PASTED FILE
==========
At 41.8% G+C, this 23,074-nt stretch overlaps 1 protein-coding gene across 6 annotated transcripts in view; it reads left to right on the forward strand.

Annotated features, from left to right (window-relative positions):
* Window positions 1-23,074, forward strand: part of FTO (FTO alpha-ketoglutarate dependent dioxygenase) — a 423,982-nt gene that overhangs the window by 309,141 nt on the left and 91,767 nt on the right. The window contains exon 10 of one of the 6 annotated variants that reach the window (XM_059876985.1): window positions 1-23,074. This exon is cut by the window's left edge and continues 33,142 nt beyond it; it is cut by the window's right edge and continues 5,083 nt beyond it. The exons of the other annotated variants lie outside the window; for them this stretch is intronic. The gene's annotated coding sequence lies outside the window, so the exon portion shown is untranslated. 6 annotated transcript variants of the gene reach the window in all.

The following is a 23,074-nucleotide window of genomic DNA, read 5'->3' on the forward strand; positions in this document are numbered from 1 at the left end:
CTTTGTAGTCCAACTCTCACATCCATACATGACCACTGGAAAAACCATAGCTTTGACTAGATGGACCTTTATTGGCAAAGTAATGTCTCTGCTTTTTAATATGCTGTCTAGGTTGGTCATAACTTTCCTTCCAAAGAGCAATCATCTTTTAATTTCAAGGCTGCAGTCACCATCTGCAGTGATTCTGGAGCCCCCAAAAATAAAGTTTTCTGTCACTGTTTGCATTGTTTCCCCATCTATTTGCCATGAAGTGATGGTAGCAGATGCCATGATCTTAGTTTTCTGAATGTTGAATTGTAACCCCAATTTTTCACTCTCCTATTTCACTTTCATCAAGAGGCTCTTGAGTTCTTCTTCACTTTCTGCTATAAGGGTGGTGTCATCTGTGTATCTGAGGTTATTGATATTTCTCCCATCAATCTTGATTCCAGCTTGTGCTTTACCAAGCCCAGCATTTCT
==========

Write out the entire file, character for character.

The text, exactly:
At 41.8% G+C, this 23,074-nt stretch overlaps 1 protein-coding gene across 6 annotated transcripts in view; it reads left to right on the forward strand.

Annotated features, from left to right (window-relative positions):
* Window positions 1-23,074, forward strand: part of FTO (FTO alpha-ketoglutarate dependent dioxygenase) — a 423,982-nt gene that overhangs the window by 309,141 nt on the left and 91,767 nt on the right. The window contains exon 10 of one of the 6 annotated variants that reach the window (XM_059876985.1): window positions 1-23,074. This exon is cut by the window's left edge and continues 33,142 nt beyond it; it is cut by the window's right edge and continues 5,083 nt beyond it. The exons of the other annotated variants lie outside the window; for them this stretch is intronic. The gene's annotated coding sequence lies outside the window, so the exon portion shown is untranslated. 6 annotated transcript variants of the gene reach the window in all.

The following is a 23,074-nucleotide window of genomic DNA, read 5'->3' on the forward strand; positions in this document are numbered from 1 at the left end:
CTTTGTAGTCCAACTCTCACATCCATACATGACCACTGGAAAAACCATAGCTTTGACTAGATGGACCTTTATTGGCAAAGTAATGTCTCTGCTTTTTAATATGCTGTCTAGGTTGGTCATAACTTTCCTTCCAAAGAGCAATCATCTTTTAATTTCAAGGCTGCAGTCACCATCTGCAGTGATTCTGGAGCCCCCAAAAATAAAGTTTTCTGTCACTGTTTGCATTGTTTCCCCATCTATTTGCCATGAAGTGATGGTAGCAGATGCCATGATCTTAGTTTTCTGAATGTTGAATTGTAACCCCAATTTTTCACTCTCCTATTTCACTTTCATCAAGAGGCTCTTGAGTTCTTCTTCACTTTCTGCTATAAGGGTGGTGTCATCTGTGTATCTGAGGTTATTGATATTTCTCCCATCAATCTTGATTCCAGCTTGTGCTTTACCAAGCCCAGCATTTCT